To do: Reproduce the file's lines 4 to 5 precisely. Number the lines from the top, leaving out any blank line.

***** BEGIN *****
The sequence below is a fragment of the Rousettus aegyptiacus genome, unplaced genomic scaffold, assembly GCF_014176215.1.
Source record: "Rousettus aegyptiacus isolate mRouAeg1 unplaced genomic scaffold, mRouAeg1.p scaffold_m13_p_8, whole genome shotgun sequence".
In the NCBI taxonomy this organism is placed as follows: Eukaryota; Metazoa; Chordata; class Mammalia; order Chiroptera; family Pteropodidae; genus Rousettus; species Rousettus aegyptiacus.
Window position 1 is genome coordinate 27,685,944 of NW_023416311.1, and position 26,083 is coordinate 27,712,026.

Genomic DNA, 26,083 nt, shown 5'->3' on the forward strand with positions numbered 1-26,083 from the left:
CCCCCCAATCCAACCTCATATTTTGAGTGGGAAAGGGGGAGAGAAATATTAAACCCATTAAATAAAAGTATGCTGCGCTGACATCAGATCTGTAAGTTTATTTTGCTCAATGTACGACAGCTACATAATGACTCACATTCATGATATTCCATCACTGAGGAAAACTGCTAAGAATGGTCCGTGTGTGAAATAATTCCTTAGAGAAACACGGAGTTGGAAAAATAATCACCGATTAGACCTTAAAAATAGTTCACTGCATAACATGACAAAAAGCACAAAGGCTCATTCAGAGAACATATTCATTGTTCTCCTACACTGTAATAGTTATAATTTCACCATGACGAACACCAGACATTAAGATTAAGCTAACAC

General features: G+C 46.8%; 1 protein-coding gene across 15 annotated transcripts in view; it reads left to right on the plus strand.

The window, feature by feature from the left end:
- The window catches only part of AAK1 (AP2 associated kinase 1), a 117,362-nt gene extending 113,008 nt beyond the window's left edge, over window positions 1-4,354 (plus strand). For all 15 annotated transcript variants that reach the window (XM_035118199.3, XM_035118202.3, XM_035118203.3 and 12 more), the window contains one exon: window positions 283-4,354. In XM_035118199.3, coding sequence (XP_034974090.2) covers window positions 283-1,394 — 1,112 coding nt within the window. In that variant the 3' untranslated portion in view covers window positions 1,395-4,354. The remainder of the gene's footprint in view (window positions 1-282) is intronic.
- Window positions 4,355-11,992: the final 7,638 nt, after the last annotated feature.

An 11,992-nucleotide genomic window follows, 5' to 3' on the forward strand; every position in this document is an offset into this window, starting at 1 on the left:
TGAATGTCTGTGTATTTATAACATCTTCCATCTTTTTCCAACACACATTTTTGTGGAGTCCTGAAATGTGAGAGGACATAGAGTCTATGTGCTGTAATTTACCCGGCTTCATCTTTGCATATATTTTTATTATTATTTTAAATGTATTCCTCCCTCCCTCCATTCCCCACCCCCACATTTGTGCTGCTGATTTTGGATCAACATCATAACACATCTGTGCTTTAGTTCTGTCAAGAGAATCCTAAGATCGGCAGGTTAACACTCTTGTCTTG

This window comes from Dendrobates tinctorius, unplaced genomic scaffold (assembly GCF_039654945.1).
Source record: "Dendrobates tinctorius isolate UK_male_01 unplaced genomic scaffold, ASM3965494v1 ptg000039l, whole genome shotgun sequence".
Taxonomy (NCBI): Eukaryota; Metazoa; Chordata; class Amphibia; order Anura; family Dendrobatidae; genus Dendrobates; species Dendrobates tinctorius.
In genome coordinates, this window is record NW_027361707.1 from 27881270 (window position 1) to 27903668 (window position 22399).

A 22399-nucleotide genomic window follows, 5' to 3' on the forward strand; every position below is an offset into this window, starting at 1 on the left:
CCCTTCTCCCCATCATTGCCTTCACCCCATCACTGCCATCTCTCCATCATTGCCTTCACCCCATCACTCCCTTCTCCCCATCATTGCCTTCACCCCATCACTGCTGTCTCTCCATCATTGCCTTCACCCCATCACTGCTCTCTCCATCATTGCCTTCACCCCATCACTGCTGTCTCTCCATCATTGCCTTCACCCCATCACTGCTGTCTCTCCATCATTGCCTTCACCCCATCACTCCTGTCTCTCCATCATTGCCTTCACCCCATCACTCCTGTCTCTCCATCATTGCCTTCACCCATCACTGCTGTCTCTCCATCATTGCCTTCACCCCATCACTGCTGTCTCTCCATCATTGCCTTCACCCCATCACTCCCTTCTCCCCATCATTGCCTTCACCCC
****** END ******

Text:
Window position 1 is genome coordinate 27,685,944 of NW_023416311.1, and position 26,083 is coordinate 27,712,026.

Genomic DNA, 26,083 nt, shown 5'->3' on the forward strand with positions numbered 1-26,083 from the left: